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Disco Elysium blew us away with its heartbreaking, hilarious, and memorable characters. Although many of the inhabitants of Revachol are far from pleasant (e.g. Cuno), meeting them and learning what makes them tick is a delight. Everyone has a story in the world’s fallen capital, and it’s easy to get caught up in their plots and dreams, nevermind the murder. Even minor actions and skill checks have repercussions, some of which don’t become apparent until days later. The dialogue that flows from these choices feels reactive but unpredictable, more like a face-to-face conversation than selecting options from a tree.
Although Lt. Kim Kitsuragi is such an outstanding guy, Disco Elysium’s protagonist is the standout character. His internal conversations, which include one voice for each of his twenty-four skills, as well as commentary from his ancient reptile brain and slimy limbic system, are an effective tool for exploring his dissolution and rebirth. They’re also a whole lot of fun. They bicker, contradict each other, snarl, and strut. Like its superstar cop, there’s a lot going on beneath the surface of Disco Elysium, and the results are spectacular.
When it comes to dialogue in video games, few do it better than Obsidian Entertainment, and The Outer Worlds is a fine demonstration of penmanship that only avoids the top spot due to one of the most cerebral games in a long time. Set in one of humanity’s isolated colonies in the Halcyon system, the tedium and horror of living in a corporate dystopia is expressed via subversive and witty writing. While poking fun at corporate greed and the incompetence of monolithic bureaucracy is hardly revolutionary, what’s impressive is that despite how unrelentingly these negative messages are presented throughout the game, it never feels preachy or demoralizing. The Outer Worlds is just one of those games that can make players laugh at the apparent absurdity of life in Halcyon, before making them uncomfortable on second reflection at the real-world parallels. Whether it’s a ship’s snarky AI trying to convince players to lie to her to avoid protocol, a robotic guard downgrading their threat level because of a companion’s idiotic interjection, or the chilling last records of a colony ship dealing with unexpected problems during a long voyage, there is much to enjoy in The Outer Worlds.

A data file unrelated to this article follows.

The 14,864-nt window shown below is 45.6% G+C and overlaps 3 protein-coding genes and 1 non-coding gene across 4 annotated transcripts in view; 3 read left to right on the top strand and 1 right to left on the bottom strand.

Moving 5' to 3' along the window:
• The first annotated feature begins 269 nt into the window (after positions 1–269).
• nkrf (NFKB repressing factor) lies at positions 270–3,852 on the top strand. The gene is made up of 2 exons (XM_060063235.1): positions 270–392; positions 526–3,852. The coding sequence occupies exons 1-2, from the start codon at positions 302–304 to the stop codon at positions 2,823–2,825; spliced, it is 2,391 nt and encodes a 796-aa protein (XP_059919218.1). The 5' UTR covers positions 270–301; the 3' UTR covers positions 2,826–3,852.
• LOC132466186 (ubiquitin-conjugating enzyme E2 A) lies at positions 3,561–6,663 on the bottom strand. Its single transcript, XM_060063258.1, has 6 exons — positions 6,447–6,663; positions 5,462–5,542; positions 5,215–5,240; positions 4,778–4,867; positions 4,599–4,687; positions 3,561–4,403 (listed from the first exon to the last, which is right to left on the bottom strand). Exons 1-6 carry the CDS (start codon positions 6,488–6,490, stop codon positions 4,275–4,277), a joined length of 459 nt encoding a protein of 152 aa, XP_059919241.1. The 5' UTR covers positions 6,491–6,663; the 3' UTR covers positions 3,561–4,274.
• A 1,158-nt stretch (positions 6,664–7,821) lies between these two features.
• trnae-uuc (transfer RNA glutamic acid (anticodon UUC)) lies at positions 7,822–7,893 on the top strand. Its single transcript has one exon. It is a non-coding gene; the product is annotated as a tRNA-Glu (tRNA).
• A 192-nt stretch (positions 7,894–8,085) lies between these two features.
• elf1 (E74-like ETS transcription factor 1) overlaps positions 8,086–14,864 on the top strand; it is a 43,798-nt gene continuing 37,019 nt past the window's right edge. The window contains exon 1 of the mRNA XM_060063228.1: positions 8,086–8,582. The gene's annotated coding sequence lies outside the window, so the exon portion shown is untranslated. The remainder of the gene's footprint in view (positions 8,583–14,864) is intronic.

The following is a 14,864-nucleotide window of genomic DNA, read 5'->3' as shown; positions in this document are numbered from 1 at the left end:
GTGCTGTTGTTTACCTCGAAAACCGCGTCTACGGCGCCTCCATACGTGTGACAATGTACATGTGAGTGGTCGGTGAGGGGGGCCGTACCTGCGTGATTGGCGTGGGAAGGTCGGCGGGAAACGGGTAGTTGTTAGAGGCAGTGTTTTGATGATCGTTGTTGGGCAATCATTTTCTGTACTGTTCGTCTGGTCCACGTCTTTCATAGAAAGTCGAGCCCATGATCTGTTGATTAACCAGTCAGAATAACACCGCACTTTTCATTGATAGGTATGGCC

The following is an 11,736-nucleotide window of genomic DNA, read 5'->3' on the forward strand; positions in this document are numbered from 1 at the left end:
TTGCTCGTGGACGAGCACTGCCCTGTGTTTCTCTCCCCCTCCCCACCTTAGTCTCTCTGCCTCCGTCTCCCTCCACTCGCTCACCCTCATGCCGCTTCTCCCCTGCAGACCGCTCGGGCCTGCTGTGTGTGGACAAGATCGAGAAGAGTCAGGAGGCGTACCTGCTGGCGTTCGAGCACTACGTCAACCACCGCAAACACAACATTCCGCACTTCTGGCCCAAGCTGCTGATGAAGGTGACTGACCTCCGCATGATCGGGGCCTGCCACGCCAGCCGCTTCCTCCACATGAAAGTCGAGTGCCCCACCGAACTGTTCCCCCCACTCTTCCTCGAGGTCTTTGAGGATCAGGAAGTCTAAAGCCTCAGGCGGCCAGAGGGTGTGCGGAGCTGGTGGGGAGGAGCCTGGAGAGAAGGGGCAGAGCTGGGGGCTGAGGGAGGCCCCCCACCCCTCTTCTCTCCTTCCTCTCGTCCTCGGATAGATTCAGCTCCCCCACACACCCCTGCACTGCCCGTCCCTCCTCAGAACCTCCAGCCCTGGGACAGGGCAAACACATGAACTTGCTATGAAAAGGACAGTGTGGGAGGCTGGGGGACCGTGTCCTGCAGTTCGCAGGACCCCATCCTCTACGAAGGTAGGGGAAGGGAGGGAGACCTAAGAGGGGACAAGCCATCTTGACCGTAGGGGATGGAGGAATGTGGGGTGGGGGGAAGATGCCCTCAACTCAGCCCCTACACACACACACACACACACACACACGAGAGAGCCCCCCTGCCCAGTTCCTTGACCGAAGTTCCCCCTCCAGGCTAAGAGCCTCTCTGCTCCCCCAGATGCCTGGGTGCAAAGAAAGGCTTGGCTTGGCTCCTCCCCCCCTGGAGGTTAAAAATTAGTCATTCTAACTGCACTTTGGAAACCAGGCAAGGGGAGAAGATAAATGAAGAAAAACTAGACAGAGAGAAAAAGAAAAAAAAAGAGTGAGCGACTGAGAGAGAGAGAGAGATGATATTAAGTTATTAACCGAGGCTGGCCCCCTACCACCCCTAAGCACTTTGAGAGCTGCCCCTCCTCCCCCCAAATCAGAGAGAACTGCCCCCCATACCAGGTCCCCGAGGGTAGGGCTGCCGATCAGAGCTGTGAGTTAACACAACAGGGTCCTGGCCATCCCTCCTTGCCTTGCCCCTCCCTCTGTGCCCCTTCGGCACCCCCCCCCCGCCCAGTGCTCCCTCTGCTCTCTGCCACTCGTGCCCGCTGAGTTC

It can’t be understated how important the dialogue is to Nihon Falcom’s The Legend of Heroes series, and Trails of Cold Steel III is no exception. The quality and attention to detail of the writing shows through, not just in interactions between the main characters, but in all the little side stories that affect the minor NPCs throughout the world. The dialogue supplies an incredible level of charm across the world and really sucks players into all of the facets of the story of the Erebonian Empire. The localisation has always played a key part as well, and NIS America has picked up where XSEED Games left off, going so far as to bring on board some of those who localised previous entries. It shows and ensures Trails of Cold Steel III comes in the top set of games this year in terms of dialogue.
by Zach Welhouse, Nathan Garvin, and Alex Fuller